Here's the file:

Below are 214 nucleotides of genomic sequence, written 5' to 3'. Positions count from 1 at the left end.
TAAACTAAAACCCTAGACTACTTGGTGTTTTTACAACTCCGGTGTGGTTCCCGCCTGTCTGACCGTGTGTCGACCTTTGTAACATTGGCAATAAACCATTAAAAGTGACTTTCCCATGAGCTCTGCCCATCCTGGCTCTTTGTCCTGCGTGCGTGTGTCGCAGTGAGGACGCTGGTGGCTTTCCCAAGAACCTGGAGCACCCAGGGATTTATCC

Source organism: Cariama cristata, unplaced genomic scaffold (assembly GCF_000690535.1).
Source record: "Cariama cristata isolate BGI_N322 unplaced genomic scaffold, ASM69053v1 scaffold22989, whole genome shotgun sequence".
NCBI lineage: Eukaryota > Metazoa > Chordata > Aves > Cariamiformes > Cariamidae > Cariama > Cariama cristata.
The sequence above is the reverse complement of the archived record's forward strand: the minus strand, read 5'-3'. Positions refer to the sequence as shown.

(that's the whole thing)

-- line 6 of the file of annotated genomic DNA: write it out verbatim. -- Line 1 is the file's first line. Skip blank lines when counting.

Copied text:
The sequence above is the reverse complement of the archived record's forward strand: the minus strand, read 5'-3'. Positions refer to the sequence as shown.